Cachexia, the unintentional loss of body weight, is prevalent in chronic diseases and associated treatments. Cachexia is associated with reduced physical function, decreased tolerance for treatment, and increased mortality. Moreover, a cachexia diagnosis is consistent with a doubling in duration of hospital stay and an additional cost of $4,000/case compared to non-cachectic patients. Cachexia has been reported following chemotherapy treatment including muscle mass loss and fatigue which contribute to reduced quality of life. Furthermore, the loss of lean mass with cachexia impairs chemotherapy treatment tolerance and can exacerbate functional decrements leading to functional dependencies and accrued health care cost. Single and combined chemotherapeutic agents such as 5 fluorouracil (5FU) and FOLFIRINOX have been shown to directly disrupt skeletal muscle mass and function in tumor-bearing mice. Additionally, 5FU and FOLFIRINOX administration in animals and humans induces body weight loss associated with skeletal muscle mass loss and disrupted mitochondrial function, representing as an ideal model to study cachexia. Currently, there are no approved therapies for cachexia despite the improvements in our understanding of the mechanisms underlying muscle wasting. Quercetin, a natural polyphenol found in various fruits and vegetables, has been recognized for its anti-inflammatory properties and its ability to increase mitochondrial biogenesis. We have collected convincing data that support further investigation of Quercetin as an agent to prevent/treat cachexia: 1) we reported that Quercetin can reduce cancer-induced cachexia; 2) we showed that Quercetin can reduce the physical fatigue that is associated with chemotherapy; 3) we reported that Quercetin can increase physical performance by increasing mitochondrial biogenesis; and 4) we showed that Quercetin can reduce inflammation in a number of disease models. However, Quercetin has not yet been developed as an agent to prevent or treat cachexia. Our long-term goal is to move this dietary compound towards human clinical trials as an innovative agent to prevent/treat cachexia. In this Phase I SBIR project we will rigorously test the hypothesis that dietary Quercetin will ameliorate the cancer and chemotherapy-induced cachexia and thereby result in improved therapeutic outcomes.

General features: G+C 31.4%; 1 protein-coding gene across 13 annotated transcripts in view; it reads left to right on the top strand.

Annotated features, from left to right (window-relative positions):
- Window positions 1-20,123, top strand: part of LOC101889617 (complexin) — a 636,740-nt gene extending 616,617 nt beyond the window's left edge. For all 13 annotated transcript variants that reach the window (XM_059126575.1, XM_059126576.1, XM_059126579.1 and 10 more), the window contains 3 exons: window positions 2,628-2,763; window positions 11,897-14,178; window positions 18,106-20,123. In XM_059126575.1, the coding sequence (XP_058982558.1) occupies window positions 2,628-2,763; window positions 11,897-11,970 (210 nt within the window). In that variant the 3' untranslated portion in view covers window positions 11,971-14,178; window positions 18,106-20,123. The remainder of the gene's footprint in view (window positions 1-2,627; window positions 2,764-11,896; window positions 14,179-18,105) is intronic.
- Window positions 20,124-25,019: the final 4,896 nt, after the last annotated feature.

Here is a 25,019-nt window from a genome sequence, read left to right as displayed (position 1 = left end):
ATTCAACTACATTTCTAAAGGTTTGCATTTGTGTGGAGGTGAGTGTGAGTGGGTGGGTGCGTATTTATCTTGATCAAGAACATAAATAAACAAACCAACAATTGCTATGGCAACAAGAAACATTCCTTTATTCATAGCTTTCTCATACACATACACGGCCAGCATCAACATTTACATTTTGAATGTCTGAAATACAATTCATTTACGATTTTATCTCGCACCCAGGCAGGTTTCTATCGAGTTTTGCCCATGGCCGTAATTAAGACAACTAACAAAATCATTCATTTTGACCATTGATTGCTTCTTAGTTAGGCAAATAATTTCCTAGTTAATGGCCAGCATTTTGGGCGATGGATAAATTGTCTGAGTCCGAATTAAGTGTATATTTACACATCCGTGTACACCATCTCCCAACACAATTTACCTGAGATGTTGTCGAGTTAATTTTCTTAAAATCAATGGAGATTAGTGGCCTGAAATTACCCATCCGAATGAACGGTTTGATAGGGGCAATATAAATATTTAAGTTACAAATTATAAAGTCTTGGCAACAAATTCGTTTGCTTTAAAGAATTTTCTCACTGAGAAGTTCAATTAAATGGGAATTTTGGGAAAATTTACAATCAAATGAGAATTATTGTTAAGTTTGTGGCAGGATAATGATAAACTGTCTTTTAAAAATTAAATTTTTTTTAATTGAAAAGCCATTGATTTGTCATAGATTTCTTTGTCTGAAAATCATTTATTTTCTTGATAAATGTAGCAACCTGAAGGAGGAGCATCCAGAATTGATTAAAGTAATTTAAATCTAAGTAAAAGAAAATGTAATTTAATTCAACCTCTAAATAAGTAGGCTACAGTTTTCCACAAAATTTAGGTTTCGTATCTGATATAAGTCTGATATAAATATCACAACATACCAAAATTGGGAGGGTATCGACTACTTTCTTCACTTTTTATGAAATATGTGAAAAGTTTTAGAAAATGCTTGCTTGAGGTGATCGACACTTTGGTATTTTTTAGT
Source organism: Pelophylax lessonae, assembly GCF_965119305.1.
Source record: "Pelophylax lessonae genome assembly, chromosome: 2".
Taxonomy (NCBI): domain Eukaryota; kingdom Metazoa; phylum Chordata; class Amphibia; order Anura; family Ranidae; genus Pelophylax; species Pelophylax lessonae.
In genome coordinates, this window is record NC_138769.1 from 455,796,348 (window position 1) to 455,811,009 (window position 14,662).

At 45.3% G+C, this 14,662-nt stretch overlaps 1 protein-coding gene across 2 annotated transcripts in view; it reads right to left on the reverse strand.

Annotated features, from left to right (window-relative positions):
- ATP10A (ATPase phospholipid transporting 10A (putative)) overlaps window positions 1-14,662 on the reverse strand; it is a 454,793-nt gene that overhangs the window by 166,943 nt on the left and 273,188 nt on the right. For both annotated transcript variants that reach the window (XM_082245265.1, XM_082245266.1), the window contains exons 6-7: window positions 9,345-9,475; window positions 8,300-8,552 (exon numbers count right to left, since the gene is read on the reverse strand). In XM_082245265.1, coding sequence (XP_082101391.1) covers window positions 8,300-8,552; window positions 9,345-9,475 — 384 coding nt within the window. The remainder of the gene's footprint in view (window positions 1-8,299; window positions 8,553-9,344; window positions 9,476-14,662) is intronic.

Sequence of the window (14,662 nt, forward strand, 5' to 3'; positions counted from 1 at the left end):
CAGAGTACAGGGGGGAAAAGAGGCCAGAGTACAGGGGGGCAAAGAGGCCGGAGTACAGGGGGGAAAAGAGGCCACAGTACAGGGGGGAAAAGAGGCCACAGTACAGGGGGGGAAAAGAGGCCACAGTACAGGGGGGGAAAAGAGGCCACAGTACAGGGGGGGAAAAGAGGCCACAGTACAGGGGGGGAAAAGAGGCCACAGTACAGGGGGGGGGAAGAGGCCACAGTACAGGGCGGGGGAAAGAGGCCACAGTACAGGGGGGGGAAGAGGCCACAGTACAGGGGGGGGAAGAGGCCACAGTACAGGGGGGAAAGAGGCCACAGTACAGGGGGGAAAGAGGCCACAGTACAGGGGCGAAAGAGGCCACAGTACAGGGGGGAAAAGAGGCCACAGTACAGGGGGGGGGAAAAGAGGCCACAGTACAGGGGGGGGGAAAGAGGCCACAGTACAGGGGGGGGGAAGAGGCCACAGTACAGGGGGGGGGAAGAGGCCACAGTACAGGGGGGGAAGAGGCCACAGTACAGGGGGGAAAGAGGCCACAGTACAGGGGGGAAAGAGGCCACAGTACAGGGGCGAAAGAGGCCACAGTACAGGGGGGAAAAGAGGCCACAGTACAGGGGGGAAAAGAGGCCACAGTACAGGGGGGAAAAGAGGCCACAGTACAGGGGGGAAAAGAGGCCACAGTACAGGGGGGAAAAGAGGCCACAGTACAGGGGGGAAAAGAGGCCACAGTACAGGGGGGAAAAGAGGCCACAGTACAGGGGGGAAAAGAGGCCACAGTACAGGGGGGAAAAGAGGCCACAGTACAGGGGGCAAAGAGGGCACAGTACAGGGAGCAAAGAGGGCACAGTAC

Three specific aims are proposed: 1) evaluate Quercetin?s effects on ameliorating cancer and chemotherapy-induced cachexia, 2) establish the effective plasma and muscle levels and dosing interval for Quercetin, and 3) perform a subchronic oral toxicity screening of Quercetin in mice. The success of our proposed phase I SBIR study will further the development of Quercetin as a new agent to prevent/treat cachexia. A follow-up Phase II SBIR program will expand on these initial studies to: 1) complete efficacy studies of Quercetin using additional models of cachexia; and 2) complete advanced pharmaceutical toxicology studies in mice. The overall goal of Phase II will be to position AcePre LLC for an FDA Pre-Investigational New Drug package.
Cachexia, the unintentional loss of body weight, is associated with reduced physical function, decreased tolerance for treatment, and increased mortality. Quercetin, a natural polyphenol found in various fruits and vegetables, has been recognized for its anti-inflammatory properties and its ability to increase mitochondrial biogenesis ? factors that have been associated with driving cachexia. We will perform dose-escalating studies to establish the dose-range by which Quercetin can counteract chemotherapy-induced cachexia and associated adverse physiological outcomes, which will move this dietary compound towards human clinical trials as an innovative agent to prevent/treat cachexia.